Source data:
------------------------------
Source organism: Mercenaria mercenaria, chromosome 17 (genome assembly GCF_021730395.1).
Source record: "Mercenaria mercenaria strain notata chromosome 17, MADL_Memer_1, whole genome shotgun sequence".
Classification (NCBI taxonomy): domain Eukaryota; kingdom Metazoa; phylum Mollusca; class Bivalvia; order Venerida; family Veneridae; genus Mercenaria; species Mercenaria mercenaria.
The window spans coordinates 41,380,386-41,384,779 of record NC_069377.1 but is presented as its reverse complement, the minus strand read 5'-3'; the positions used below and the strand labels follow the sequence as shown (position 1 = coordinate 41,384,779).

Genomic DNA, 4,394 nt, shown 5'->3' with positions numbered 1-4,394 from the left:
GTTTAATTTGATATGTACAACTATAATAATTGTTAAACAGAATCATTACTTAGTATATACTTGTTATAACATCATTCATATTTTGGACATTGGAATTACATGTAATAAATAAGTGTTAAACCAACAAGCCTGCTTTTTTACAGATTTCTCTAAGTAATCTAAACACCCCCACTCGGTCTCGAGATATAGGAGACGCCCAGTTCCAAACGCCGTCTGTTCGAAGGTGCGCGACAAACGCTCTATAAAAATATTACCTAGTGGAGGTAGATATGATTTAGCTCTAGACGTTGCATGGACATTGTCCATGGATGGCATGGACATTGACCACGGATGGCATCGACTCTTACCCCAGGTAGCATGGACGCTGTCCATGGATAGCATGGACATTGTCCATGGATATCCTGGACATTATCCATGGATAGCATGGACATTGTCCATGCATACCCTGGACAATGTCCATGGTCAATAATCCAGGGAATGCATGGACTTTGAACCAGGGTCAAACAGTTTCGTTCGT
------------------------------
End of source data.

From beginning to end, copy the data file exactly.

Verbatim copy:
Source organism: Mercenaria mercenaria, chromosome 17 (genome assembly GCF_021730395.1).
Source record: "Mercenaria mercenaria strain notata chromosome 17, MADL_Memer_1, whole genome shotgun sequence".
Classification (NCBI taxonomy): domain Eukaryota; kingdom Metazoa; phylum Mollusca; class Bivalvia; order Venerida; family Veneridae; genus Mercenaria; species Mercenaria mercenaria.
The window spans coordinates 41,380,386-41,384,779 of record NC_069377.1 but is presented as its reverse complement, the minus strand read 5'-3'; the positions used below and the strand labels follow the sequence as shown (position 1 = coordinate 41,384,779).

Genomic DNA, 4,394 nt, shown 5'->3' with positions numbered 1-4,394 from the left:
GTTTAATTTGATATGTACAACTATAATAATTGTTAAACAGAATCATTACTTAGTATATACTTGTTATAACATCATTCATATTTTGGACATTGGAATTACATGTAATAAATAAGTGTTAAACCAACAAGCCTGCTTTTTTACAGATTTCTCTAAGTAATCTAAACACCCCCACTCGGTCTCGAGATATAGGAGACGCCCAGTTCCAAACGCCGTCTGTTCGAAGGTGCGCGACAAACGCTCTATAAAAATATTACCTAGTGGAGGTAGATATGATTTAGCTCTAGACGTTGCATGGACATTGTCCATGGATGGCATGGACATTGACCACGGATGGCATCGACTCTTACCCCAGGTAGCATGGACGCTGTCCATGGATAGCATGGACATTGTCCATGGATATCCTGGACATTATCCATGGATAGCATGGACATTGTCCATGCATACCCTGGACAATGTCCATGGTCAATAATCCAGGGAATGCATGGACTTTGAACCAGGGTCAAACAGTTTCGTTCGT